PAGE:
Support for the Queensland tourism industry

For days, Australia has watched and waited as Tropical Cyclone Debbie has swirled across the Coral Sea towards North Queensland’s Whitsunday Coast.

Yesterday around noon it struck and, while it is still too early to know the full extent of damage, it is clear that the region, one of the jewels of Queensland’s – and Australia’s – tourism industry, has been hit hard.

North Queensland, it must be said, is no stranger to cyclones and the havoc they wreak, having been assaulted time and time again, most recently by Yasi and Larry, and many others before.

As difficult as it is to regroup and repair, we know from bitter experience that the communities of this region are resilient and resolute, and will move quickly, yet again, to restore order.

Rapid restoration has always been important after natural disasters, but never as important as now. Tourism will be relied upon more than ever to drive the growth of Queensland, in particular following the end of the resources boom.

There is no doubt that the Queensland and Federal Governments and local administrations did all they could to assist North Queensland to prepare for Debbie, and that they will work just as tirelessly to ‘mop up’ after the storm.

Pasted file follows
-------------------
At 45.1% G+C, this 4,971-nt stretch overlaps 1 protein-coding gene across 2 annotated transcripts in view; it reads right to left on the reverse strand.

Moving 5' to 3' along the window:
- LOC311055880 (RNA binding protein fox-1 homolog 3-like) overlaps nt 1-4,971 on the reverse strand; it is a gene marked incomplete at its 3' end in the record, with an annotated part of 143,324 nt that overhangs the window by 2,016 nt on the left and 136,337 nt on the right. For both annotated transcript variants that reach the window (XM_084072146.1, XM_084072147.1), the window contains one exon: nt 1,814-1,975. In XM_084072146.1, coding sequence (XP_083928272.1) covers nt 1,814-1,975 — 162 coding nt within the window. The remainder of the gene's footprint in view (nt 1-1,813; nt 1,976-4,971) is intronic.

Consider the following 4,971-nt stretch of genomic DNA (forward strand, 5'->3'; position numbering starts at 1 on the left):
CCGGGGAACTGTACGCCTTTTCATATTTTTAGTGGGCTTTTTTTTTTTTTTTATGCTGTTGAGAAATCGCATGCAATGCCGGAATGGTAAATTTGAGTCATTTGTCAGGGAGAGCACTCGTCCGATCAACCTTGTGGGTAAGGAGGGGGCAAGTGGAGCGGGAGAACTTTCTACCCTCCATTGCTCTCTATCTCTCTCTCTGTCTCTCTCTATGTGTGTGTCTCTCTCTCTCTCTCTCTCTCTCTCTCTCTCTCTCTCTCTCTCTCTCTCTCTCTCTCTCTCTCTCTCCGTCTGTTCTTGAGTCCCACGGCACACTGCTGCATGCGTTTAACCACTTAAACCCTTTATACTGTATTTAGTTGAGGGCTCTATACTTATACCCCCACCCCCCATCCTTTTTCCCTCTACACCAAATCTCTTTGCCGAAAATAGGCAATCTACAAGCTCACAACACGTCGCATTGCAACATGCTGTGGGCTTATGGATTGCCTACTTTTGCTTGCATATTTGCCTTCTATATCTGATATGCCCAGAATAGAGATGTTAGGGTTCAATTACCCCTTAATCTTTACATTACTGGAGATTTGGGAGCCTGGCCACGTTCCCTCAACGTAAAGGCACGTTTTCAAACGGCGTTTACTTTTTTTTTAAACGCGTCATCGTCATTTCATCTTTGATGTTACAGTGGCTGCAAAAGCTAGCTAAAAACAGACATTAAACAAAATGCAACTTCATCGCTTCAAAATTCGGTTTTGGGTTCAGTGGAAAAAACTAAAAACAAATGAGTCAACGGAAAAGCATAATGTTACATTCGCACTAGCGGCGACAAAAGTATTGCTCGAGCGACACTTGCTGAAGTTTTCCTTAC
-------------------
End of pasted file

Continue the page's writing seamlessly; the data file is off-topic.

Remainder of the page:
But what is even more important once the Whitsunday region is repaired – as it will be – is the task of reminding travellers of its reputation as a safe and wonderful destination to visit. There is a very real need for Queensland and federal tourism bodies to join the industry in investing quickly and sufficiently to encourage visitors to return when the time is right.

It is also vital to communicate right now to those with existing bookings, or those planning to visit Queensland, that Debbie’s damage is confined to one region, and that the rest of the State remains open for business.

Visitors drive the growth which in turn will power the North Queensland economy, as evidenced today in the release of data from the National Visitor Survey for 2016. Together with the recently-released International Visitor Survey, this research reveals that spending by Australian and international visitors has now exceeded $100 billion in a year – up $5.6 billion over the previous year.

Australians spent $61 billion on tourism at home, while international visitors last year pumped $39.1 billion into our economy – and those numbers are continuing to grow. However, we can’t afford to switch to cruise control now that we’ve reached the magical 100 billion dollar mark.

With international source markets growing, particularly China and greater Asia, we now have much bigger opportunities than ever before, but also much bigger challenges of building our visitor economy in the face of fierce global competition.